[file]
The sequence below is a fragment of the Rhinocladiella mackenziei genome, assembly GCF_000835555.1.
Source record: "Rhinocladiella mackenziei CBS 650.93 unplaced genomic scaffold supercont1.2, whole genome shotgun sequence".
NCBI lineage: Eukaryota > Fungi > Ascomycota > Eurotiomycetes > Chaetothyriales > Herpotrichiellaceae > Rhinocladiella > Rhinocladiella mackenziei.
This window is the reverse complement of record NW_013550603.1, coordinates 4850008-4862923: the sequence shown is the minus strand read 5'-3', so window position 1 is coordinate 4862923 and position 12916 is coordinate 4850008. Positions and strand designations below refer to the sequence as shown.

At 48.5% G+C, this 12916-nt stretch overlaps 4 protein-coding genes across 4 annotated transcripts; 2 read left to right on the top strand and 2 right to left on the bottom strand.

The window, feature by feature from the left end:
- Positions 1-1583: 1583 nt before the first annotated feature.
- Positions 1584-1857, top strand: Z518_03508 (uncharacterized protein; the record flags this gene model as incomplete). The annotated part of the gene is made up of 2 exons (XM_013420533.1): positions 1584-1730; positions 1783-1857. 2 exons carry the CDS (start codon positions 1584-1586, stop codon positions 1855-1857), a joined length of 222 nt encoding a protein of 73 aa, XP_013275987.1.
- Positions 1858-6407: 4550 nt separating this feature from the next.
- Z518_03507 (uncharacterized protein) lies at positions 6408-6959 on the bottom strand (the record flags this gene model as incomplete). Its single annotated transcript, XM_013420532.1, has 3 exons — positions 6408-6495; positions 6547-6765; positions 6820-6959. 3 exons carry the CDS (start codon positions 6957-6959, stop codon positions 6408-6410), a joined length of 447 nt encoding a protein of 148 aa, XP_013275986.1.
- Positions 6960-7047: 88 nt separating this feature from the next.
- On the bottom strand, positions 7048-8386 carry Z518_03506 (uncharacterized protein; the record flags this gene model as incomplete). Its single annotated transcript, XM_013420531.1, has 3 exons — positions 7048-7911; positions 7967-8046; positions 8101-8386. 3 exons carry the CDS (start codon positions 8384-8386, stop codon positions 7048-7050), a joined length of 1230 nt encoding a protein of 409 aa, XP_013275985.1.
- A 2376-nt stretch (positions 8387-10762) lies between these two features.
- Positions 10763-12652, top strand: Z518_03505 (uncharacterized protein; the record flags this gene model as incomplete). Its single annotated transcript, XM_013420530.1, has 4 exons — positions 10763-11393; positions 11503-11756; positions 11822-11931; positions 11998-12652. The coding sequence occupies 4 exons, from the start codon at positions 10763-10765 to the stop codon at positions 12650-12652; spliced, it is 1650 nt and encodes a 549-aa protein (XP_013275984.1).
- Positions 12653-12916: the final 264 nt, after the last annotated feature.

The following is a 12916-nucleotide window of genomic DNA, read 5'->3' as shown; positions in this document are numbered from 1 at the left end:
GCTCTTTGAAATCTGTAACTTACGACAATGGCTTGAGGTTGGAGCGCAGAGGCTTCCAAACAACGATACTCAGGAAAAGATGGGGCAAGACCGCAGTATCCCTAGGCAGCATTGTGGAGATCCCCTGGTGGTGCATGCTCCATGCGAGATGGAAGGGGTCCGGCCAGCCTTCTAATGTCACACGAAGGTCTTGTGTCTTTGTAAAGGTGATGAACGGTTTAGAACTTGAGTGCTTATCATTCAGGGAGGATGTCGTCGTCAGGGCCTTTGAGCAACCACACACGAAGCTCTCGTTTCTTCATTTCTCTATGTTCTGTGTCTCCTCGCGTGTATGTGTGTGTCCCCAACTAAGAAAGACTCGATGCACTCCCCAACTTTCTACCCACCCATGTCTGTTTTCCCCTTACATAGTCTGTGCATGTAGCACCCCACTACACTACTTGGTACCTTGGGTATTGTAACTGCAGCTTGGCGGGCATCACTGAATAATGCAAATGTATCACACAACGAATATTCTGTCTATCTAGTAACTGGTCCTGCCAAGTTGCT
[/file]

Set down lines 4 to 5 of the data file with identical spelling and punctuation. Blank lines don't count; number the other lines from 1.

This window is the reverse complement of record NW_013550603.1, coordinates 4850008-4862923: the sequence shown is the minus strand read 5'-3', so window position 1 is coordinate 4862923 and position 12916 is coordinate 4850008. Positions and strand designations below refer to the sequence as shown.

At 48.5% G+C, this 12916-nt stretch overlaps 4 protein-coding genes across 4 annotated transcripts; 2 read left to right on the top strand and 2 right to left on the bottom strand.